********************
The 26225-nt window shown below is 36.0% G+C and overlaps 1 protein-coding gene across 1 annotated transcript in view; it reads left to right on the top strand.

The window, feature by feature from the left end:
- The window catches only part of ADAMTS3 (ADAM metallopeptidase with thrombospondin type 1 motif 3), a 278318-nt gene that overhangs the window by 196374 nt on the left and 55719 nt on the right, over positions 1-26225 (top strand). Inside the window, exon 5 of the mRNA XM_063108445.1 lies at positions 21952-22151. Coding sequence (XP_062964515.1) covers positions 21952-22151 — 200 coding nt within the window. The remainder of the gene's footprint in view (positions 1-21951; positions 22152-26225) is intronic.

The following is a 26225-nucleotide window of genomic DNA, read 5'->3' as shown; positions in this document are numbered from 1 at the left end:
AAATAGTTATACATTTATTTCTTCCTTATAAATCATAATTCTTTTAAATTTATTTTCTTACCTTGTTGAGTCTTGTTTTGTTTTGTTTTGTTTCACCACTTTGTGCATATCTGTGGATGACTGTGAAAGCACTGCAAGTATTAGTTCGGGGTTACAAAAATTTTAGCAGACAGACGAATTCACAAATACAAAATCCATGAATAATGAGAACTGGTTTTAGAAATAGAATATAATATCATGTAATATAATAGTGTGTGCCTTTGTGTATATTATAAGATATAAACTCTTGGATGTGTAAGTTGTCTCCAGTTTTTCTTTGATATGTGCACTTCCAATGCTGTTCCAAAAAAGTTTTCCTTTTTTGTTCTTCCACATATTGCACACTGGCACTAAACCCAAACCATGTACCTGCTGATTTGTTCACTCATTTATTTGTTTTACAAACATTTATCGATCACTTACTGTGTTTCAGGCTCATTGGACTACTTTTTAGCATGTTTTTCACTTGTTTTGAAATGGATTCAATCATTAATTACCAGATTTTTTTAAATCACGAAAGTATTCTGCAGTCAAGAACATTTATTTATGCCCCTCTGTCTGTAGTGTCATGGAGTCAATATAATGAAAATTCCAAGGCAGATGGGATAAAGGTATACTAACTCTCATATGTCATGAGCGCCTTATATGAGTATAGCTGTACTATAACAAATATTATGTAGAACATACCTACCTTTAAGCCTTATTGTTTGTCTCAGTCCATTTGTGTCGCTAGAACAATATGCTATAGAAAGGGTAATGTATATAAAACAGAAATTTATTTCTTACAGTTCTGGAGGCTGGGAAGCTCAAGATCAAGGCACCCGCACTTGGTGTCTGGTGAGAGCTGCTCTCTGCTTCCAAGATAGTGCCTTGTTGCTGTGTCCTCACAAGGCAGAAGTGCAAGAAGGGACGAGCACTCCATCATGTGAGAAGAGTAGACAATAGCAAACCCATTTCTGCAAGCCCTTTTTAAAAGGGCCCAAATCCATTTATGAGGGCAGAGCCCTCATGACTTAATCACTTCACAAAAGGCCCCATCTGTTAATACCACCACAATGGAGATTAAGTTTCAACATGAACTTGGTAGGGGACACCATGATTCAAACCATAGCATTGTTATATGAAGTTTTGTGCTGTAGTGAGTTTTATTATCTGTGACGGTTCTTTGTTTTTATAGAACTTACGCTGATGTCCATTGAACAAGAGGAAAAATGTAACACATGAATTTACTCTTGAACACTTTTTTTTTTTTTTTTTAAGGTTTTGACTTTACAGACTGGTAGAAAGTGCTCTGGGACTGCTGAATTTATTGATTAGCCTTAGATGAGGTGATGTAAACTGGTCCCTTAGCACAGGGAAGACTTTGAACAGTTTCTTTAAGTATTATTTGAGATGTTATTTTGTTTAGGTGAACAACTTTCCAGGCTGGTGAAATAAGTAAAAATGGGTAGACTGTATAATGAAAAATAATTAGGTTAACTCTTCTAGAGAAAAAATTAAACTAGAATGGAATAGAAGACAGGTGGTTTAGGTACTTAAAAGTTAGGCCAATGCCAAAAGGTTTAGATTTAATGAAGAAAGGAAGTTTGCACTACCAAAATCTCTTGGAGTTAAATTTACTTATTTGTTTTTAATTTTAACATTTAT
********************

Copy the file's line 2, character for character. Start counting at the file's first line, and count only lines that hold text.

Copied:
The window, feature by feature from the left end: